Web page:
Seventeen rugby league players accused over supplements

  • Rugby
  • Wednesday, 20 Aug 2014

SYDNEY (Reuters) - Australian doping authorities began issuing formal allegations of possible anti-doping violations to 17 current and former Cronulla Sharks rugby league players on Wednesday.

The allegations are the result of Australian Sports Anti-Doping Authority (ASADA)'s protracted investigation into the possible use of supplements including banned peptides in sport.

"ASADA today commenced issuing 'show cause' notices to current and former players from the Cronulla-Sutherland Sharks Football Club," a statement issued by ASADA read.

"A total of 17 'show cause' notices are to be issued (and) relate to the use of prohibited substances, CJC-1295 and GHRP-6, during the 2011 season."

The substances CJC-1295 and GHRP-6 are peptide hormones which promote growth and are banned under the World Anti-Doping Agency (WADA) code.

The players must respond to the show cause notice within 10 days to explain or justify their actions.

The Sharks said five of the players were still at the club and had been offered the chance to accept a possible ban as punishment for their alleged infractions.

"The Sharks have been advised that five players currently contracted to the club have received 'show cause' notices from ASADA," the Sharks said in a statement.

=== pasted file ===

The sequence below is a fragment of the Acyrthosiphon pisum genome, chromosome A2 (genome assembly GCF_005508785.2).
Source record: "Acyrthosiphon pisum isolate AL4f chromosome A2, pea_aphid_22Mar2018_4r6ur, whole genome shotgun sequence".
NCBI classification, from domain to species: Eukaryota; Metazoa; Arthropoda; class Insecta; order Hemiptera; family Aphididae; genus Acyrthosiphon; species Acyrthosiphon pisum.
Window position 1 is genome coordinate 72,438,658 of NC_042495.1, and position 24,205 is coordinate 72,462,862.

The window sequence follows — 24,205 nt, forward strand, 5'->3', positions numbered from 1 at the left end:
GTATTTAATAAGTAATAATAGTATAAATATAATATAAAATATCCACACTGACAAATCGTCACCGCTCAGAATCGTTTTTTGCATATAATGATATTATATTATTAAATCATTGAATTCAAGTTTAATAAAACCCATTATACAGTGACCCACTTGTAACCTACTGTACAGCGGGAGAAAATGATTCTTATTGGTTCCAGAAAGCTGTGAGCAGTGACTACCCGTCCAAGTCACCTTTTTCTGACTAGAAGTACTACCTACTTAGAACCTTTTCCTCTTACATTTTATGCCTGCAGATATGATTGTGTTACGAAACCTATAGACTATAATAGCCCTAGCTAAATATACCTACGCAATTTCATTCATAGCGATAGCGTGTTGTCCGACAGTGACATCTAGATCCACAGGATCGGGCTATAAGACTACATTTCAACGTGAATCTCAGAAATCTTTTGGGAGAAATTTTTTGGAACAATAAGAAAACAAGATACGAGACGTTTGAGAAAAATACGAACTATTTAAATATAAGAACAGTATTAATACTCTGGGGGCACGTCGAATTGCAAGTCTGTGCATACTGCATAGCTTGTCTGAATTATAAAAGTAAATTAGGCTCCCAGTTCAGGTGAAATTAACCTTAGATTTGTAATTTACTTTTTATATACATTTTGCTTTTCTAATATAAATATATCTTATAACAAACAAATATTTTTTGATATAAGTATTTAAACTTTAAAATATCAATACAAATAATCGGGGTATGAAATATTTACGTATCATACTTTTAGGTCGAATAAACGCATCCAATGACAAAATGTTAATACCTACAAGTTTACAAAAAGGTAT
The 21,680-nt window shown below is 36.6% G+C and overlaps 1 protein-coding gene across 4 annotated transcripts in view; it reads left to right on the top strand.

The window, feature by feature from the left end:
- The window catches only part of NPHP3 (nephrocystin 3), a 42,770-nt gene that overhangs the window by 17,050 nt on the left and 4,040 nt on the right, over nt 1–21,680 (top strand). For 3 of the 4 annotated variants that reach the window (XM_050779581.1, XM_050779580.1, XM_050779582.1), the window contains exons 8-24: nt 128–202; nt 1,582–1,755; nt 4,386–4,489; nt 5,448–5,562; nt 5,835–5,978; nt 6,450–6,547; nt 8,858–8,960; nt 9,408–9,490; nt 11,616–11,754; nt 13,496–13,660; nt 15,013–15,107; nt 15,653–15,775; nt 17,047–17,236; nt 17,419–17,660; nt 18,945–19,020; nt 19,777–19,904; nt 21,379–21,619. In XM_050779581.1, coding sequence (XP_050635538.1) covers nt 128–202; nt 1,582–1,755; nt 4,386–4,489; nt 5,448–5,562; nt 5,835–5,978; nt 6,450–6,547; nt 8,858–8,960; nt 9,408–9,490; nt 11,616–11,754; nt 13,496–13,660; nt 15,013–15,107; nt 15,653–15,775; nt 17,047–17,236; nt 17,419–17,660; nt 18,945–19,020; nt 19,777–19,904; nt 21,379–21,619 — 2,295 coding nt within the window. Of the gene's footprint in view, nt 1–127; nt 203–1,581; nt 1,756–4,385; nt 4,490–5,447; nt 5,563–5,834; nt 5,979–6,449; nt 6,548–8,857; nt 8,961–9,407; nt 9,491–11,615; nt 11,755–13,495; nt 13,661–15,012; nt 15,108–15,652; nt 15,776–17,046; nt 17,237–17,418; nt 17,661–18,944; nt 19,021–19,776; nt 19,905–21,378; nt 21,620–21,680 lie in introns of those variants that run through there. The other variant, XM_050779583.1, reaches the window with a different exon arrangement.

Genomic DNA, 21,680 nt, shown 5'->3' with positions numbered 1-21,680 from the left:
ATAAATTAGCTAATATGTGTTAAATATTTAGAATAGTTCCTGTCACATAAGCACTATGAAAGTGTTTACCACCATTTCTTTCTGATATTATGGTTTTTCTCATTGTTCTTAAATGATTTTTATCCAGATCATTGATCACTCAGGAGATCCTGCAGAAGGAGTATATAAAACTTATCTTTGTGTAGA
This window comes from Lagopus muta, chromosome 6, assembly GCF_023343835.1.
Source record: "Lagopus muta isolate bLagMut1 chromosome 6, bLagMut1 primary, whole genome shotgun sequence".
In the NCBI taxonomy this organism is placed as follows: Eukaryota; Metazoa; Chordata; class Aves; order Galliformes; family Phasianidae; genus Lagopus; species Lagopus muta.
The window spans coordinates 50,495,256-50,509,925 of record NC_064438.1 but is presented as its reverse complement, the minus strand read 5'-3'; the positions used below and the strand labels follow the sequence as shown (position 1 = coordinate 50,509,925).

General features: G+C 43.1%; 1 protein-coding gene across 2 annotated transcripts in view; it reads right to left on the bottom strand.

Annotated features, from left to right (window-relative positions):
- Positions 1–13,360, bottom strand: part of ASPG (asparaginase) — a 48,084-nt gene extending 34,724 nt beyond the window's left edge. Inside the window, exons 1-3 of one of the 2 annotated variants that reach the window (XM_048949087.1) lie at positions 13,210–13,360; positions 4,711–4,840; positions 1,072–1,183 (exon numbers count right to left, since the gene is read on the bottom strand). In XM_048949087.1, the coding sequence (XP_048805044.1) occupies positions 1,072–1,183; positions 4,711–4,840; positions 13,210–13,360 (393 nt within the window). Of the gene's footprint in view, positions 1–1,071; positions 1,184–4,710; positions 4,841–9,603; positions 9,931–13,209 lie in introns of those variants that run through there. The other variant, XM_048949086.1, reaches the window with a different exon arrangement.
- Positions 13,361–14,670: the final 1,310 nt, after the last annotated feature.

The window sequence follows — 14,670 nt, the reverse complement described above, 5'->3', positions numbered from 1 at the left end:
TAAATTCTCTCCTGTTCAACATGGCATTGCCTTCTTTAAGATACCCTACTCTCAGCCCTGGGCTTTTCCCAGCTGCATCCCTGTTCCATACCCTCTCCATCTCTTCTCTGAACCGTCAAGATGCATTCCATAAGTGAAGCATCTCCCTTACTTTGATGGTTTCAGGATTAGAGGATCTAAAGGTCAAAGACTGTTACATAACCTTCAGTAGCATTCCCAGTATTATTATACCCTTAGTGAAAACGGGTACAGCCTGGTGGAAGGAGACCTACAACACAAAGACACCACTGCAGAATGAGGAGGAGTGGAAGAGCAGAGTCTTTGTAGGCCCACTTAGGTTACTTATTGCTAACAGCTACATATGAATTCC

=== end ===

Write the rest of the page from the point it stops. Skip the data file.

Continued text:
"Players have been offered a proposal regarding a possible suspension, which they need to consider before the weekend, with the players to consult with their legal representatives over the next two days in relation to their individual circumstances."

The ASADA probe was triggered by a dramatic news conference by the country's then sports minister in February 2013 on the back of a report that alleged, among other things, the widespread use of banned substances in Australian sport.

ASADA issued 34 current and former players at Australian rules club Essendon with show cause notices in June and later extended the usual 10-day response period.

Those cases, however, have been put on hold pending a legal hearing into the probe in the Federal Court, which was precipitated by an injunction served by the Australian Football League (AFL) club and concluded last week with a decision pending.

(Reporting by Nick Mulvenney; Editing by John O'Brien)

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